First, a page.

Learning from users is important throughout the product design and development lifecycle. Every few sprints we put new UX features, questions, and designs in front of users. This helps us understand what resonates with users before we commit too much time or code. This feedback and data informs our product backlog and design process to help us prioritize upcoming work for design and development sprints.
In a 100% remote work environment, we’re conducting this testing and research with tools like UserZoom, Vidlet or User Testing. These remote research tools allow teams to screen participants, share consent forms that can be signed digitally and conduct a variety of research sessions.
We can host an unmoderated session, in which the system records the user interacting with the application and prompts them with questions about their experience. We can also conduct moderated research sessions, in which product teams talk directly with research participants and interview them – just as we would during an in-person session.
While remote research cannot fully replace the human connection of in-person sessions, these tools will still allow teams to learn and generate valuable insights.
Sprint retrospectives are an essential element of agile product delivery. They’re a moment to reflect and analyze what went well and what did not go well. Together, the team documents action items to improve the way they work. A key characteristic of successful product delivery teams is their ability to change and adapt so that incremental process improvements can enable them to succeed. Retrospectives help make that happen.
Working 100% remotely, sprint retrospectives have also become a valuable tool to gauge overall team health. How is the remote environment working for team members? Is anyone feeling burned out? Those feelings might come out during the retrospective, and we encourage people to be open about how they feel.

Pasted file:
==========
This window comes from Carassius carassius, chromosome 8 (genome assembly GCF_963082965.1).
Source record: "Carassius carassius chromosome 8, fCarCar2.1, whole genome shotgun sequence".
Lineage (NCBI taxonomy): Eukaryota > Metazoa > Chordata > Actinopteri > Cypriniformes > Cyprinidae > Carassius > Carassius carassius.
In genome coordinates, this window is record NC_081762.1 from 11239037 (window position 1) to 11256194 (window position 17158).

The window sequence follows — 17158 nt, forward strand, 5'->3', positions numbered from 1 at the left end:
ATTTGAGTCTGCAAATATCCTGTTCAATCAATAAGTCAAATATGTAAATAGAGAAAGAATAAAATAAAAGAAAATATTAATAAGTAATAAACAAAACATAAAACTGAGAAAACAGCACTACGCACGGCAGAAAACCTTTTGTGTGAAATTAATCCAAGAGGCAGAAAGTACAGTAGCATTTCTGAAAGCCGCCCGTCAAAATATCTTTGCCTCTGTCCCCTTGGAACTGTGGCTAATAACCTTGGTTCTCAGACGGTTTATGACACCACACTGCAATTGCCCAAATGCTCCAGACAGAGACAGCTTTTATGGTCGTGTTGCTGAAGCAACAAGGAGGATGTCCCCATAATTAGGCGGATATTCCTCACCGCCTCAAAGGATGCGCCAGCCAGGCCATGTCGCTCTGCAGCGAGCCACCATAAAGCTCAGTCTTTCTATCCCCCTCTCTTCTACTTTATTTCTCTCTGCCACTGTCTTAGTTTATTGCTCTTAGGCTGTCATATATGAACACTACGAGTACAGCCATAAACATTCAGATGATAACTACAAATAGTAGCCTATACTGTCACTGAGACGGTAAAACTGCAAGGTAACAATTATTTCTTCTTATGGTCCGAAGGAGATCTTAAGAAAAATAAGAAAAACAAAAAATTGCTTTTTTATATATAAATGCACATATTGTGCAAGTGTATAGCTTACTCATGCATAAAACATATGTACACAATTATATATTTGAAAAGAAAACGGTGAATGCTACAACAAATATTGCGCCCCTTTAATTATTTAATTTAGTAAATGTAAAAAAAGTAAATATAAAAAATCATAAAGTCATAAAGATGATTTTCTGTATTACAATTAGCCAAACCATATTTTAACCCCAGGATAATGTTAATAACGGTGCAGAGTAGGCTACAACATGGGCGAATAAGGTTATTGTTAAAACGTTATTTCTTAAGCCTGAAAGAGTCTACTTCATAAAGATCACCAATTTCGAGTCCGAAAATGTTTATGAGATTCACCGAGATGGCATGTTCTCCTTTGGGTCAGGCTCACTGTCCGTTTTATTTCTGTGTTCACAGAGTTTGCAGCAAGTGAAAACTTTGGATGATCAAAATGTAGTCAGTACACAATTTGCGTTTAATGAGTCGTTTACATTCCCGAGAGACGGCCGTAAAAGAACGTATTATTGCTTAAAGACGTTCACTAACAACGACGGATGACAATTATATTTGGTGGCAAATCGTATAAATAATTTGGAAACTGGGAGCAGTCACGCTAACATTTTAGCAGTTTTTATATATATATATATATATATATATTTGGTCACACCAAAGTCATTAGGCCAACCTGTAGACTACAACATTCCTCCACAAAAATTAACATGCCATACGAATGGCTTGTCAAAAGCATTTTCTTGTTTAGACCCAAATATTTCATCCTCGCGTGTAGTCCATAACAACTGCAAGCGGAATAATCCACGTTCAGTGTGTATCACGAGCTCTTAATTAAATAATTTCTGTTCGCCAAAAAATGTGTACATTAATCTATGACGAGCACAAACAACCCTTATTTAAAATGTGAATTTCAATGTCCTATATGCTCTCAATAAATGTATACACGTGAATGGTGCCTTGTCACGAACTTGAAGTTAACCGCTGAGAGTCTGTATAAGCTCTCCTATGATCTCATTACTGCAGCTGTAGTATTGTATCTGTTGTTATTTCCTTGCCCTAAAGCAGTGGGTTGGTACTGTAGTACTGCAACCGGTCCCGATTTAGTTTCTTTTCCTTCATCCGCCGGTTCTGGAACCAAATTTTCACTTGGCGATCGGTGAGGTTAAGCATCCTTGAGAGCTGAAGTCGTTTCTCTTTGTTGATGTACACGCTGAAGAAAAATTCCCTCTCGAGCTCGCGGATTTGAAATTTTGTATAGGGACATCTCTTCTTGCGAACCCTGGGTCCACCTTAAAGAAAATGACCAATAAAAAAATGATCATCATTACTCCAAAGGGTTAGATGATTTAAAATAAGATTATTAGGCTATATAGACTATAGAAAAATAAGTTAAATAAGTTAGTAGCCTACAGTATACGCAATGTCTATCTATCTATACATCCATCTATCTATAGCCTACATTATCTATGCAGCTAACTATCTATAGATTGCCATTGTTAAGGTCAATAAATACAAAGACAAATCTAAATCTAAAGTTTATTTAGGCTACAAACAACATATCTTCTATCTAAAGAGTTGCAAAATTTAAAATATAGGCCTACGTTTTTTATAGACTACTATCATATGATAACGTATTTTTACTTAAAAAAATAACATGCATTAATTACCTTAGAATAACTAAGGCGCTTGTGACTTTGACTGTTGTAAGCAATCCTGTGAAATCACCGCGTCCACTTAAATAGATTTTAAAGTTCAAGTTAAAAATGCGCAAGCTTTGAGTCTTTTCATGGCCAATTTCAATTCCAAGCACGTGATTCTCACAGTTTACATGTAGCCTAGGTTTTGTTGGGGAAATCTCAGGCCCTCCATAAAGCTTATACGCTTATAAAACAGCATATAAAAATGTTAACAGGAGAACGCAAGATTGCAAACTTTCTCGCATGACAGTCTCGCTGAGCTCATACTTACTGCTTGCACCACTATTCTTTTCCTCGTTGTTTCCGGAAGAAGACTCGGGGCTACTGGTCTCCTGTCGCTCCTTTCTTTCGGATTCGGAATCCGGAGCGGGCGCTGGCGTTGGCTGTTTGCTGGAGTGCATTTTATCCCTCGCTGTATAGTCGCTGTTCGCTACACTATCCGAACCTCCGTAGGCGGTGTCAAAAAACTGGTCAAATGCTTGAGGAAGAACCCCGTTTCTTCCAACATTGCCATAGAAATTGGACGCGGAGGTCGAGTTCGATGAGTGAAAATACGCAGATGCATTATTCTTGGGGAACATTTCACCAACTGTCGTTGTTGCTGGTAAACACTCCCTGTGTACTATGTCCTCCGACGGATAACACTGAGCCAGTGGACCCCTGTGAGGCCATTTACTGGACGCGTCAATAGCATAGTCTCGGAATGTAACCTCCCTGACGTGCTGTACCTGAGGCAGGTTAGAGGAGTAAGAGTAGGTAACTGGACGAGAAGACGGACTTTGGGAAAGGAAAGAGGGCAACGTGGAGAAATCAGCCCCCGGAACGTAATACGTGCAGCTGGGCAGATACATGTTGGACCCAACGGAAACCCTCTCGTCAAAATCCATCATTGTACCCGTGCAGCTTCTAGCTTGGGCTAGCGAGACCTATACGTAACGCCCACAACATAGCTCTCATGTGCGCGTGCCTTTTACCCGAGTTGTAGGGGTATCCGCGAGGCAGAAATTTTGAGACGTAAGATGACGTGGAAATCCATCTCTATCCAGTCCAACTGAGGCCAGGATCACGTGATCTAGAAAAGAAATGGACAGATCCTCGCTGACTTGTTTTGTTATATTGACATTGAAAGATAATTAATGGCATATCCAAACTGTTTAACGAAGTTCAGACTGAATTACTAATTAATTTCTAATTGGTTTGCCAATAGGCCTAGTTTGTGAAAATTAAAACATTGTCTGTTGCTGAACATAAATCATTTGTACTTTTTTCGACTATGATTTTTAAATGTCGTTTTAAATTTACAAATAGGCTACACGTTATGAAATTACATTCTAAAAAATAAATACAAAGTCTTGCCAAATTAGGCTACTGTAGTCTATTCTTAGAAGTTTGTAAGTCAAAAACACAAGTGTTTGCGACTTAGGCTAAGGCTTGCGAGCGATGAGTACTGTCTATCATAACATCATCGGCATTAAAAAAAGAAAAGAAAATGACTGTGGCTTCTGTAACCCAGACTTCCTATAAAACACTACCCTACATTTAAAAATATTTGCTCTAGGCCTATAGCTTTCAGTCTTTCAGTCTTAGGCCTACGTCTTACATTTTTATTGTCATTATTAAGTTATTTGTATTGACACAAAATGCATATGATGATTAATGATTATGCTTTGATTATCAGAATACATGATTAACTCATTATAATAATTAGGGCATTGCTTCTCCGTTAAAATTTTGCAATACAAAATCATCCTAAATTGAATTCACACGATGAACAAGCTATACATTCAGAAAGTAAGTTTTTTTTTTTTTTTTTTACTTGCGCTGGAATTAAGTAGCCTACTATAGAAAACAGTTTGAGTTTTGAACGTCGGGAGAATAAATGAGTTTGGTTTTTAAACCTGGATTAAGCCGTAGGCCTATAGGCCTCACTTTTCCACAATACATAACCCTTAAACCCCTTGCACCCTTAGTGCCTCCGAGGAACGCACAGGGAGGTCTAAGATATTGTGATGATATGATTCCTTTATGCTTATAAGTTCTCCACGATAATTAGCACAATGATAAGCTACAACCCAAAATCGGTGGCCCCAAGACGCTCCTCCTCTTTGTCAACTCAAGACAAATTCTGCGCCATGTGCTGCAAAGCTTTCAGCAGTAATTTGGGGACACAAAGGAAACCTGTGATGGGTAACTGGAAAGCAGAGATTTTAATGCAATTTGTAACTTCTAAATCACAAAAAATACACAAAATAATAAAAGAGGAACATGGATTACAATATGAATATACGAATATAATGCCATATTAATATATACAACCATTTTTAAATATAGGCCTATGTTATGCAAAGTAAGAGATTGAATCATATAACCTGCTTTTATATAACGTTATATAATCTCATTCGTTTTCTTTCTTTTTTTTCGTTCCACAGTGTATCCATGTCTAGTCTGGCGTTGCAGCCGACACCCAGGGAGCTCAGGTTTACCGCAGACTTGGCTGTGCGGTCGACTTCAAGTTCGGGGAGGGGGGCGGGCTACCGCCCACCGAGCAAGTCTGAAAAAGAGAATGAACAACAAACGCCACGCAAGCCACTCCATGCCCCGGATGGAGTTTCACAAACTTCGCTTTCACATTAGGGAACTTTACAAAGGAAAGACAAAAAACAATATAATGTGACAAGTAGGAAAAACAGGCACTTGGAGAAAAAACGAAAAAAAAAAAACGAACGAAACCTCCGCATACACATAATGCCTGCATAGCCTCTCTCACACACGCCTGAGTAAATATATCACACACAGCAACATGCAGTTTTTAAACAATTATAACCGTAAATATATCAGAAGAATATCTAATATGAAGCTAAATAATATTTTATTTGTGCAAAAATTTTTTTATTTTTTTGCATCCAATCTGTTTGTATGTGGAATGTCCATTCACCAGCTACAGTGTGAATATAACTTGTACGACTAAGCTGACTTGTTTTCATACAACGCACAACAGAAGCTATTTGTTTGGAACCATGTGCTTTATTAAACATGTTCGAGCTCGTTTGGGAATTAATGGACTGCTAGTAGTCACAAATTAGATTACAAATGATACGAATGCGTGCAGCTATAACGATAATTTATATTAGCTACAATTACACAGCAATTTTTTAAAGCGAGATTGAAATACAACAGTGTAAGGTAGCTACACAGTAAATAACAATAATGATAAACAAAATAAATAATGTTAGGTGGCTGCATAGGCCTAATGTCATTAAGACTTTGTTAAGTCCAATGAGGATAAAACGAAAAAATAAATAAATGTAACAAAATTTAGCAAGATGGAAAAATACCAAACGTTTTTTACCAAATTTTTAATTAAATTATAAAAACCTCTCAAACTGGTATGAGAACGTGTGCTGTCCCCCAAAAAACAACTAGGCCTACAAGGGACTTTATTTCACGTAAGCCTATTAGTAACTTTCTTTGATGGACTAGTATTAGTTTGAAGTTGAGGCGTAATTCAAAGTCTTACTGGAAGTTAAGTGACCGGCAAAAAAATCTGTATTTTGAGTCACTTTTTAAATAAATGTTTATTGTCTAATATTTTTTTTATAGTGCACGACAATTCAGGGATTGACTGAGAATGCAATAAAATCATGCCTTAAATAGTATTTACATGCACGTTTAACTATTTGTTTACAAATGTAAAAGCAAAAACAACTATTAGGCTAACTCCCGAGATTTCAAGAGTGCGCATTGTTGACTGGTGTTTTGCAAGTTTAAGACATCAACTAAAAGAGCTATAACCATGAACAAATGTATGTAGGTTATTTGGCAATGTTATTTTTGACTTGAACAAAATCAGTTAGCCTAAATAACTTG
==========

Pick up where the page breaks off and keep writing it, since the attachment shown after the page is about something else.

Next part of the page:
There are many tools that allow teams to retrospect remotely including FunRetro, Miro or Azure DevOps. These tools help the team document their feedback anonymously, vote and have honest conversations about what impacted the sprint both positively and negatively.
COVID-19 has forced many teams into remote collaboration, and these remote tools and processes can help them be more creative, collaborative and engaged while they’re working from home.
Even more critically, they can help foster the same camaraderie, excitement and trust we feel when working with our teammates and clients in the office.
It is unclear how long the current stay-at-home scenario will last, but it has presented us the opportunity to implement systems of human-centered tools, practices and expectations that are extensible to a future where working remotely is much more common–as a strategic force for scale, or as a way to offer greater autonomy and flexibility for employees.
That’s why frog is going beyond tools and features to create remote collaboration processes that put people first. By combining our experience as a global firm with the necessities of the moment, we’ve implemented tools and processes to run every aspect of our client engagements remotely, including collaborative sessions, research, ideation workshops and core design and development activities.
We’re also coaching our clients to strengthen their own remote capabilities, increasing their ability to connect, collaborate and achieve program objectives within a remote collaboration paradigm.
Human connection is at the heart of collaborative work. That means we must recognize that simply adding digital collaboration tools will not fix a broken culture or process.
We must heed the principles of human-centered design as we face a future in which remote collaboration will be more than a temporary necessity. We must understand that putting human needs at the center of how we connect and collaborate remotely is critical to improving how we feel, how we work and what we deliver to the world.
Originally published on Lohika.com